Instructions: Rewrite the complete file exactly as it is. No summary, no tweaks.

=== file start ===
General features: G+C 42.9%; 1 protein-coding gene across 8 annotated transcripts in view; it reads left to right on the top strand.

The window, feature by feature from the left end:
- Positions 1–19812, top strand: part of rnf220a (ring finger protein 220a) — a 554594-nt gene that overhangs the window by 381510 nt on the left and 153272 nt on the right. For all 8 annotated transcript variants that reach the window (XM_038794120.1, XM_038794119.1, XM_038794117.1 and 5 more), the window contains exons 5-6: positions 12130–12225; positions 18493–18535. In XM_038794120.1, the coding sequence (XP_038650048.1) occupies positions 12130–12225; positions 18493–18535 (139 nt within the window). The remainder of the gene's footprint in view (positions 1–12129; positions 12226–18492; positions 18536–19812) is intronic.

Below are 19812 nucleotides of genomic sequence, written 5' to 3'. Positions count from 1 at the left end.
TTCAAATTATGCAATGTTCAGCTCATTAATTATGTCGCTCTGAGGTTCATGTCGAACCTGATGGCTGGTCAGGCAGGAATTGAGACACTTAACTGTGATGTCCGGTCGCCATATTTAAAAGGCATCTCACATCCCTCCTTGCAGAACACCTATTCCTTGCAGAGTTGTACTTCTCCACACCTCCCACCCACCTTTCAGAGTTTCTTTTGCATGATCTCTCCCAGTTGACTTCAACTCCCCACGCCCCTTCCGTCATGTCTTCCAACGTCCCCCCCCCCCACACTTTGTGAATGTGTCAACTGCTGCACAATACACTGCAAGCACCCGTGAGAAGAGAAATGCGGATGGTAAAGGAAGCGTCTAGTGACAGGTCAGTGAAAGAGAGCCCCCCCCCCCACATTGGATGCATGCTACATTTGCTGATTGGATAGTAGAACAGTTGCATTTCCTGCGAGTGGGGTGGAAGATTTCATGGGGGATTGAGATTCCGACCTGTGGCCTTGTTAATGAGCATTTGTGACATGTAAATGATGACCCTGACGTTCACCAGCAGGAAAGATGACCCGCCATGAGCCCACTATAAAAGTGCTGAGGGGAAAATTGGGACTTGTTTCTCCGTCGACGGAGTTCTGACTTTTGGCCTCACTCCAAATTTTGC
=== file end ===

General features: G+C 42.9%; 1 protein-coding gene across 8 annotated transcripts in view; it reads left to right on the top strand.

The window, feature by feature from the left end:
- Positions 1–19812, top strand: part of rnf220a (ring finger protein 220a) — a 554594-nt gene that overhangs the window by 381510 nt on the left and 153272 nt on the right. For all 8 annotated transcript variants that reach the window (XM_038794120.1, XM_038794119.1, XM_038794117.1 and 5 more), the window contains exons 5-6: positions 12130–12225; positions 18493–18535. In XM_038794120.1, the coding sequence (XP_038650048.1) occupies positions 12130–12225; positions 18493–18535 (139 nt within the window). The remainder of the gene's footprint in view (positions 1–12129; positions 12226–18492; positions 18536–19812) is intronic.

Below are 19812 nucleotides of genomic sequence, written 5' to 3'. Positions count from 1 at the left end.
TTCAAATTATGCAATGTTCAGCTCATTAATTATGTCGCTCTGAGGTTCATGTCGAACCTGATGGCTGGTCAGGCAGGAATTGAGACACTTAACTGTGATGTCCGGTCGCCATATTTAAAAGGCATCTCACATCCCTCCTTGCAGAACACCTATTCCTTGCAGAGTTGTACTTCTCCACACCTCCCACCCACCTTTCAGAGTTTCTTTTGCATGATCTCTCCCAGTTGACTTCAACTCCCCACGCCCCTTCCGTCATGTCTTCCAACGTCCCCCCCCCCCACACTTTGTGAATGTGTCAACTGCTGCACAATACACTGCAAGCACCCGTGAGAAGAGAAATGCGGATGGTAAAGGAAGCGTCTAGTGACAGGTCAGTGAAAGAGAGCCCCCCCCCCCACATTGGATGCATGCTACATTTGCTGATTGGATAGTAGAACAGTTGCATTTCCTGCGAGTGGGGTGGAAGATTTCATGGGGGATTGAGATTCCGACCTGTGGCCTTGTTAATGAGCATTTGTGACATGTAAATGATGACCCTGACGTTCACCAGCAGGAAAGATGACCCGCCATGAGCCCACTATAAAAGTGCTGAGGGGAAAATTGGGACTTGTTTCTCCGTCGACGGAGTTCTGACTTTTGGCCTCACTCCAAATTTTGC